Plastic can seem inescapable. From food and hygiene packaging to electronics, bags, cups, water bottles and more, this material is used for virtually everything. Worst of all, this plastic is often used for a matter of minutes before it is tossed into the trash. Every year, we produce around 300 million tons of plastic and 8.8 million tons of that gets dumped into the oceans every year. The problem with this is plastic never really disappears, but rather photodegrades into smaller and smaller pieces – making it a persistent threat to marine life. Currently, almost 700 marine species are threatened with extinction because of this material.
It’s estimated that around 50 percent of sea turtles have plastic in their stomachs. Images of seals with their heads stuck in plastic rings or entangled in bags have become incredibly common. A study conducted in the 1980s showed that 40,000 seals were killed by plastic entanglement a year and that number has only continued to grow with an increase in our plastic usage. It is predicted that by the year 2050, all seabirds will have ingested plastic. A study done last year showed that each of the 18 species in the Great Lakes that they tested, all had some plastic contamination. Going up the food chain, in 2013, the Environmental Investigation Agency found that 70 percent of dolphins stranded on beaches had ingested plastic debris. And even large Baleen whales that filter huge amounts of seawater are susceptible to storing high amounts of pollutants from marine debris, including plastic.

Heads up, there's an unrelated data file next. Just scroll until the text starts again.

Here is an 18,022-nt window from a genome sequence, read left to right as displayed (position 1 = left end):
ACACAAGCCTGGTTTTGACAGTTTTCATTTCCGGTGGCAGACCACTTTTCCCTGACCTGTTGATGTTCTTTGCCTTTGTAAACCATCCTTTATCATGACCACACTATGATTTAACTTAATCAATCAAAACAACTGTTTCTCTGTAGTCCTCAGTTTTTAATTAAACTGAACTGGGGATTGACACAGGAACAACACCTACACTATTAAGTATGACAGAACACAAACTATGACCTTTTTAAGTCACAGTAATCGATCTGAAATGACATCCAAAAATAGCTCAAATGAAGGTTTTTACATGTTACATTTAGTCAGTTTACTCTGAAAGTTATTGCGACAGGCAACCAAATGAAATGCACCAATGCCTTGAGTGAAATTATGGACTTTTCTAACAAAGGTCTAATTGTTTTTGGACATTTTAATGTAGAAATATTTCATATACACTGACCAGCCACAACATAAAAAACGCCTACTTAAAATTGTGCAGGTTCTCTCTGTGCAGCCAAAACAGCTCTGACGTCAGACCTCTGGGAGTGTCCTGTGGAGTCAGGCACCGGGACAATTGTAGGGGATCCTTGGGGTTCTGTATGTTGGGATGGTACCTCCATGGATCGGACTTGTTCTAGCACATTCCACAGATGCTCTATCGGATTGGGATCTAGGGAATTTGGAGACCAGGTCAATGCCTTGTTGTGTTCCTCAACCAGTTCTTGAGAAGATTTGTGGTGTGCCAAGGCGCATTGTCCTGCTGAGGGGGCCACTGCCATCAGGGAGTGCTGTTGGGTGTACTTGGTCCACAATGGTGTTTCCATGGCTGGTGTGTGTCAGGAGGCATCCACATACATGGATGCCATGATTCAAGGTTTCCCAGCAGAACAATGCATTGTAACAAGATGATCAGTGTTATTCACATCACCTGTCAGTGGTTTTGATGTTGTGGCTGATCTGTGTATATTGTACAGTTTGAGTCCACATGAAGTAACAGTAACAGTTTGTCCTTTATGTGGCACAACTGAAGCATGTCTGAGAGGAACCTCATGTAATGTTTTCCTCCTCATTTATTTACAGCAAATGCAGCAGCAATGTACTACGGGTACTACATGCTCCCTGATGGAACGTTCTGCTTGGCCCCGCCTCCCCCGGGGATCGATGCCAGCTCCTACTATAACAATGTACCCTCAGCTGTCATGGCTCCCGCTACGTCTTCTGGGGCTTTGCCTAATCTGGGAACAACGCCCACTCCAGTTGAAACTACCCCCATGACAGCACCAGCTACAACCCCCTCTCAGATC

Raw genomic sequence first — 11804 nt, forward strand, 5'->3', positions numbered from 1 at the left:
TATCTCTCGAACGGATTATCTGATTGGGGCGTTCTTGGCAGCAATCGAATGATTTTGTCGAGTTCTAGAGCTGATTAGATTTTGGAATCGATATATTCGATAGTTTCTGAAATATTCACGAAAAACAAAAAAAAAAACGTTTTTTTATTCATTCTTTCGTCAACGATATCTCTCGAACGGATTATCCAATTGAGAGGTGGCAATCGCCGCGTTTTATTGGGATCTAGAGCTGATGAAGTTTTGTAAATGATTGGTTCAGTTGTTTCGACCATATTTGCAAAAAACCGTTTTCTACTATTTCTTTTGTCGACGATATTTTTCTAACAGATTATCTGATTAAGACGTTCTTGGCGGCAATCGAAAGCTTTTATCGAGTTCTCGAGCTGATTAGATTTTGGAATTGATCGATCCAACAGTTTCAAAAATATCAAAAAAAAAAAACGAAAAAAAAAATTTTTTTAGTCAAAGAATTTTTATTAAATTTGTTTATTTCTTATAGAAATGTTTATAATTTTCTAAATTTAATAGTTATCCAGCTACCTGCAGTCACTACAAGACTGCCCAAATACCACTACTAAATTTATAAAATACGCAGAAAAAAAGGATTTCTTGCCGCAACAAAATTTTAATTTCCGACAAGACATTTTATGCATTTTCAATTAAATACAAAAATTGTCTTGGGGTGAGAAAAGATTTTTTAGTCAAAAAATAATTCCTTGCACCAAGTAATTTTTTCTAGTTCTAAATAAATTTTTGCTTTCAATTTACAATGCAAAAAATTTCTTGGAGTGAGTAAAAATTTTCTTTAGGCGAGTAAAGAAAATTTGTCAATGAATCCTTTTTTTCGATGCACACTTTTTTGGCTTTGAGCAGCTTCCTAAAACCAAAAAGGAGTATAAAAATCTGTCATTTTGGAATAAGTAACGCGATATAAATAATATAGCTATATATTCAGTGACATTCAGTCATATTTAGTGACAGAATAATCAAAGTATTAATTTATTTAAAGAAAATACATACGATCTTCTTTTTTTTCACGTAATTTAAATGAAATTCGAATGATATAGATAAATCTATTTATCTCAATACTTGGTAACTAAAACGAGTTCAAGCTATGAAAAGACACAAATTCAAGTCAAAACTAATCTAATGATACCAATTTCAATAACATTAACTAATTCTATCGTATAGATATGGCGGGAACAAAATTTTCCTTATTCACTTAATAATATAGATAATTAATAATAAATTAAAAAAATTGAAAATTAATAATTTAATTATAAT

Plastic may start in our stores and homes, but its reach extends far beyond our own. This image was taken by Surfers Against Sewage (SAS), an environmental charity in the UK that works to protect and clean the beaches and waters of the UK.
This photo was taken after a clean-up on the remote Chagos Island, 300 miles south of the Maldives, where they found 175 plastic water bottles from 10 different countries.
What You Can Do
The fact that trash from 10 different countries can all be found washed up on a remote group of islands like the Chagos is indicative of our global plastic problem. The good news is just as we contribute to this problem, we can help to end it with our daily actions. While efforts are being made to remove debris from the oceans, improve recycling systems, and innovate barriers to prevent plastic from getting into waterways, we can all take action in our daily lives to stop plastic waste at the source.
“Plastic is ubiquitous in modern society and seemingly unavoidable. But is it worth risking the lives of marine species, the health of the oceans and our own future in the name of convenience? By taking steps to minimize everyday plastics in our lives, we can crush plastic at the source and give marine life a fighting chance,” said Nil Zacharias, Co-Founder and Editor-in-Chief of One Green Planet.
If we all make an effort to identify where we use plastic and actively look for alternatives, we can drastically cut down on the amount of plastic pollution that finds its way into the oceans.
As the leading organization at the forefront of the conscious consumerism movement, One Green Planet believes that reducing everyday plastics from our lives is not about giving up anything or sacrificing convenience, but rather learning to reap the maximum benefit from the items you use every day while having the minimum impact.
Let’s #CrushPlastic! Click the graphic below for more information.
Image source: Surfers Against Sewage/Instagram